For 26 years, Shannon Scott worked at the shoe brand ASICS. That number is astonishing in any modern working era, but in the age of rapid digital transformation and the gigging economy, it can well be considered a lifetime.
Indeed, she married again and raised two children during that time. She rose through the ranks from their import and export department to acting VP of marketing, learning most parts of the business in the process. Other opportunities came and went, but she had watched her father work for the government for his entire career, and she figured as long as she believed in the company’s mission, it was well worth staying.
“I thought that’s just what you do,” she says. “You find a company and stay there. Back in our parents’ day we just did that. I never felt like I wanted to look outside.”
Then an inevitable direction change ended with most of the senior management being let go and Scott, at 53, was in a position she’d rarely been in: without a job and in a position to take advantage of some hard-won free time.
“I was the one holding down the fort for 26 years. I thought, ‘I may take two or three years off and do nothing. I may just craft’,” she says, laughing.
But then she and her husband Sean took a walk around downtown LA after a Smashing Pumpkins concert in March 2016 and everything changed again.
For most of Shannon’s career at ASICS, Sean was working on startup ideas of his own. He’d do stints at places like Vans and Toms, but also launched his own brand of skate shoe. Between them, they had spent more than five decades in the shoe business — enough time to see an evolution from top-end craftsmanship to the low quality of the fast-fashion movement spearheaded by companies like H&M, Forever 21 and Zara.
“The way China set up the whole manufacturing thing is that, by the nature of paying their workers so little, they taught us to devalue workmanship,” she says. “No one really appreciates what it takes to make a shoe, or make a pair of jeans. We talked a lot about sustainability of products in general.”
They wondered what it would be like to bring manufacturing back to the US and to start a company with sustainability as a founding principle. Shannon took a contracting job a couple of months after leaving ASICS in January 2016. But before she started, the two of them took a walk around downtown Los Angeles.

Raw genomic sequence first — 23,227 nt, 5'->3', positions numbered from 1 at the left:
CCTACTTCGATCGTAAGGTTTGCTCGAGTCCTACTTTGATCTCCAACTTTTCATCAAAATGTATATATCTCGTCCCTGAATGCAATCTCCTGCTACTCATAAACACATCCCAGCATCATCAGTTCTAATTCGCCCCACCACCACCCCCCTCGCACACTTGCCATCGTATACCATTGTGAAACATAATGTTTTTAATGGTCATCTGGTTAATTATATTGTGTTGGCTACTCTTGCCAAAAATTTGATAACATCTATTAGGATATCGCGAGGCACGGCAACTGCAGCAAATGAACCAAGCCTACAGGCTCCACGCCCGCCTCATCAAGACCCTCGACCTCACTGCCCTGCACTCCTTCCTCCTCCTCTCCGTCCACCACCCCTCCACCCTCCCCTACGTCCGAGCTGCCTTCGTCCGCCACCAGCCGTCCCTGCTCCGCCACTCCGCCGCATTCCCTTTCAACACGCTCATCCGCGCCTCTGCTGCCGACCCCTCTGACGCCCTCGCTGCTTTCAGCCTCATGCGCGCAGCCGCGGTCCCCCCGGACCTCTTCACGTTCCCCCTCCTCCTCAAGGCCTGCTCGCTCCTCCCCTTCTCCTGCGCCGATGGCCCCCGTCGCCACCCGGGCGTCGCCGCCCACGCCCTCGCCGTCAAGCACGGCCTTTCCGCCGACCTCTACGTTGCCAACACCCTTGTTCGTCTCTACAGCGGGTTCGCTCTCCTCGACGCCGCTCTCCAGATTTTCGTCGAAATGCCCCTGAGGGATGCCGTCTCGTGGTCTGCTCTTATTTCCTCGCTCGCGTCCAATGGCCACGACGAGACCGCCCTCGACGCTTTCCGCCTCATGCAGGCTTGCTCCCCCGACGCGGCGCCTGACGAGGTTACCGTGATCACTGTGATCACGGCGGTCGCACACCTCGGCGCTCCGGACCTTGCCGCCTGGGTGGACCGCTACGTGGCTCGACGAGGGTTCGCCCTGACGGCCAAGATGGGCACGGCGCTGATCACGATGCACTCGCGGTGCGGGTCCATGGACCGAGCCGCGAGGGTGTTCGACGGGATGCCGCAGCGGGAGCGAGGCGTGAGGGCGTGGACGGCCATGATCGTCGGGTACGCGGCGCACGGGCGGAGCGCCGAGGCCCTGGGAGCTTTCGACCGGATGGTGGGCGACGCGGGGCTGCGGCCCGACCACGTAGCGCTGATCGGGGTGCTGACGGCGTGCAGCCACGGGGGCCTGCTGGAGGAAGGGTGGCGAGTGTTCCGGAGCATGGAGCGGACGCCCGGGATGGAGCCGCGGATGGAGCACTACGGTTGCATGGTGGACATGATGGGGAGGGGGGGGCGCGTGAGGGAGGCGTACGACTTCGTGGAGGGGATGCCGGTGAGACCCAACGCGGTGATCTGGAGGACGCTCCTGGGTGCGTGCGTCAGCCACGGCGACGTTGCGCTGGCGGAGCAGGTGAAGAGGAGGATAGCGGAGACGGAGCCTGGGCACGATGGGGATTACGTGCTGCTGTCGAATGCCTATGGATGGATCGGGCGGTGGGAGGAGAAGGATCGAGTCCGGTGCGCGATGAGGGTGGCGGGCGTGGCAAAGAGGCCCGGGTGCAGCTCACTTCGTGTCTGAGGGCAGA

Where once there were only abandoned factories and the city’s infamous Skid Row, they saw restaurants and shops, small businesses and galleries. It reminded Shannon of the downtown she loved to visit when first arriving in Los Angeles in 1986, full of warehouse parties, venues and restaurants.
“It literally felt like the late 80s,” she says. “I told Sean, ‘I can feel this buzz when I’m walking around. There’s something down here.’ There was all the creativity of people setting up new businesses, especially in the Arts District where we ended up. We saw a lot of small businesses reinventing what business is. To get to where we are right now, you have to drive Skid Row; you drive through a lot of abandoned warehouses and factory buildings. The street where we ended up, a guy told us there used to be 50 factories here.”
Almost at once, Shannon could see how it would all go down. The two of them would start a shoe business that aimed to bring manufacturing to the US and emphasize sustainability, incorporating the best of what they’d learned in their separate careers: “Let’s take all the good stuff and put it into this brand and figure out how to give back to LA. There’s a lot we can do downtown to reinvigorate a bunch of things.”
A little under a year later, in April 2017, they launched Comunity (yes, with one “m”) with founding partner Ryan Gumienny on Kickstarter, inviting friends and friends of friends to get first dibs on their shoe styles (there are currently three each in men’s and women’s sizes). The mission of Comunity is not simply to produce premium shoes, but to mandate that $10 of each sale goes to local community organizations — the “give back” Shannon was talking about.
She’d seen Sean (photo below) grind through the startup life several times in the years since they got married. She knew what to expect. What she didn’t anticipate was how familiar an experience it would be to a mother of two.
“You’re constantly thinking about the baby. You’ve got to keep the baby healthy and keep the baby fed,” she says. “We had this kind of gift of time where things were getting settled. [Her son] Griffin was getting settled and Chelsea [his older sister] had gone to San Francisco. We had this crack of daylight. And now we’re back to having a baby again. It’s seven days a week, 24/7.”
They’ve had to make some tough decisions — like whether or not they should have a space. Every consultant they brought in, and every piece of advice they fielded, told them it was a bad idea. But you can’t really call yourselves a community without being part of one. And an unexpected benefit came when they opened up their tasteful, open-plan space (with a small store in the front) on an Arts District street: members of the community came in and asked if they could rent it.
“We never thought to monetize it,” she says. “Our biggest financial liability is also our biggest asset.”
There have been many small pivots as well, and unforeseen difficulties — such as the cost of manufacturing and owning your own plant (which they do not, yet) in the US. But, as with child-rearing, Scott preaches patience. Experience helps too.
“Both of us were 53 and I was like ‘You know, this is a real great time to be doing this. We can get it going and get it healthy, and in five years get some people in to nurture it and have some more free time’,” she says. “I just never saw myself sitting still. I thought I wanted a year, but apparently I didn’t. Having something you care about is important. It wasn’t a financial concern. It was about being challenged and giving back.”